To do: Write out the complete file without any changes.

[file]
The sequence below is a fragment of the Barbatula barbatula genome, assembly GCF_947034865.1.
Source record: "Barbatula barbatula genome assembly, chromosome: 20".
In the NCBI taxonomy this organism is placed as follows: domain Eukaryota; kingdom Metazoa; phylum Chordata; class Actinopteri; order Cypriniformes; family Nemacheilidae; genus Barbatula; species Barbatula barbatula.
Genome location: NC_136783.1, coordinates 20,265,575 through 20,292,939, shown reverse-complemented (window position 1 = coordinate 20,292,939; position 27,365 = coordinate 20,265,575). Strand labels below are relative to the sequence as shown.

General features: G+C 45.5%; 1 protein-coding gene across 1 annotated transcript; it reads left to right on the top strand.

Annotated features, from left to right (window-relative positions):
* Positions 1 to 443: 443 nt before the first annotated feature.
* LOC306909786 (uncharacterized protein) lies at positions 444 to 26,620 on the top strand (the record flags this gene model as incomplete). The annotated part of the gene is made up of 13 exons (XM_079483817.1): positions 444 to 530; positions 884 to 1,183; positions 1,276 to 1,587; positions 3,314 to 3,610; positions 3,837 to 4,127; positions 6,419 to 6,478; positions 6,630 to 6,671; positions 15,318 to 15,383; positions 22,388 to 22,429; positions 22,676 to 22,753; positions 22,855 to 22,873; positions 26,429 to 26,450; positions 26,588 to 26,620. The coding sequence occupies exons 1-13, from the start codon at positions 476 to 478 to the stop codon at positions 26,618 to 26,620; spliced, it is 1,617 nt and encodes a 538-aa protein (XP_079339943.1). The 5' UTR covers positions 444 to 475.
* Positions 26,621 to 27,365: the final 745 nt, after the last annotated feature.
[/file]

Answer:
The sequence below is a fragment of the Barbatula barbatula genome, assembly GCF_947034865.1.
Source record: "Barbatula barbatula genome assembly, chromosome: 20".
In the NCBI taxonomy this organism is placed as follows: domain Eukaryota; kingdom Metazoa; phylum Chordata; class Actinopteri; order Cypriniformes; family Nemacheilidae; genus Barbatula; species Barbatula barbatula.
Genome location: NC_136783.1, coordinates 20,265,575 through 20,292,939, shown reverse-complemented (window position 1 = coordinate 20,292,939; position 27,365 = coordinate 20,265,575). Strand labels below are relative to the sequence as shown.

General features: G+C 45.5%; 1 protein-coding gene across 1 annotated transcript; it reads left to right on the top strand.

Annotated features, from left to right (window-relative positions):
* Positions 1 to 443: 443 nt before the first annotated feature.
* LOC306909786 (uncharacterized protein) lies at positions 444 to 26,620 on the top strand (the record flags this gene model as incomplete). The annotated part of the gene is made up of 13 exons (XM_079483817.1): positions 444 to 530; positions 884 to 1,183; positions 1,276 to 1,587; positions 3,314 to 3,610; positions 3,837 to 4,127; positions 6,419 to 6,478; positions 6,630 to 6,671; positions 15,318 to 15,383; positions 22,388 to 22,429; positions 22,676 to 22,753; positions 22,855 to 22,873; positions 26,429 to 26,450; positions 26,588 to 26,620. The coding sequence occupies exons 1-13, from the start codon at positions 476 to 478 to the stop codon at positions 26,618 to 26,620; spliced, it is 1,617 nt and encodes a 538-aa protein (XP_079339943.1). The 5' UTR covers positions 444 to 475.
* Positions 26,621 to 27,365: the final 745 nt, after the last annotated feature.